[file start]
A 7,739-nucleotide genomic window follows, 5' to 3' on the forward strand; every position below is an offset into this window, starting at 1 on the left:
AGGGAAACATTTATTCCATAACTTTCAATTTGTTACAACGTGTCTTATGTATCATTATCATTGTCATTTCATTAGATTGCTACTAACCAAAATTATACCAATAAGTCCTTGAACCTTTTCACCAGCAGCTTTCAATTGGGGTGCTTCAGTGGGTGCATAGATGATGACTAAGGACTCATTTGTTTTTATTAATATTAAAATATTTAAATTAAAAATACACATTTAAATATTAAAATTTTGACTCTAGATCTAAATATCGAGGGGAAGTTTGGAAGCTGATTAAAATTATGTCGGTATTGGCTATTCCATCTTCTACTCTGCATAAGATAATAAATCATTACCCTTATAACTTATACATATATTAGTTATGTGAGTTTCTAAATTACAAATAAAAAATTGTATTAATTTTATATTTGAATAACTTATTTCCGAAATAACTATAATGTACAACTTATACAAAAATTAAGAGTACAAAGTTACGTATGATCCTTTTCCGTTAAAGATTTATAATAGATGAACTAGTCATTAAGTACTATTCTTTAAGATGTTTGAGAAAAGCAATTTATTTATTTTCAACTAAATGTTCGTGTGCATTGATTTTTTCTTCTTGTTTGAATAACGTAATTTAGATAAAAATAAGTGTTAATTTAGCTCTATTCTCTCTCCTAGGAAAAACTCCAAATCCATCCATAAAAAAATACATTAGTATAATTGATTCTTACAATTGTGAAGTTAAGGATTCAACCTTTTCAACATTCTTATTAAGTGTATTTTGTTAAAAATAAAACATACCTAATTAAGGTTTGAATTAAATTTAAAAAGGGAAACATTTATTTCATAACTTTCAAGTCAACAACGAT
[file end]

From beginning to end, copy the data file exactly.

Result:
A 7,739-nucleotide genomic window follows, 5' to 3' on the forward strand; every position below is an offset into this window, starting at 1 on the left:
AGGGAAACATTTATTCCATAACTTTCAATTTGTTACAACGTGTCTTATGTATCATTATCATTGTCATTTCATTAGATTGCTACTAACCAAAATTATACCAATAAGTCCTTGAACCTTTTCACCAGCAGCTTTCAATTGGGGTGCTTCAGTGGGTGCATAGATGATGACTAAGGACTCATTTGTTTTTATTAATATTAAAATATTTAAATTAAAAATACACATTTAAATATTAAAATTTTGACTCTAGATCTAAATATCGAGGGGAAGTTTGGAAGCTGATTAAAATTATGTCGGTATTGGCTATTCCATCTTCTACTCTGCATAAGATAATAAATCATTACCCTTATAACTTATACATATATTAGTTATGTGAGTTTCTAAATTACAAATAAAAAATTGTATTAATTTTATATTTGAATAACTTATTTCCGAAATAACTATAATGTACAACTTATACAAAAATTAAGAGTACAAAGTTACGTATGATCCTTTTCCGTTAAAGATTTATAATAGATGAACTAGTCATTAAGTACTATTCTTTAAGATGTTTGAGAAAAGCAATTTATTTATTTTCAACTAAATGTTCGTGTGCATTGATTTTTTCTTCTTGTTTGAATAACGTAATTTAGATAAAAATAAGTGTTAATTTAGCTCTATTCTCTCTCCTAGGAAAAACTCCAAATCCATCCATAAAAAAATACATTAGTATAATTGATTCTTACAATTGTGAAGTTAAGGATTCAACCTTTTCAACATTCTTATTAAGTGTATTTTGTTAAAAATAAAACATACCTAATTAAGGTTTGAATTAAATTTAAAAAGGGAAACATTTATTTCATAACTTTCAAGTCAACAACGAT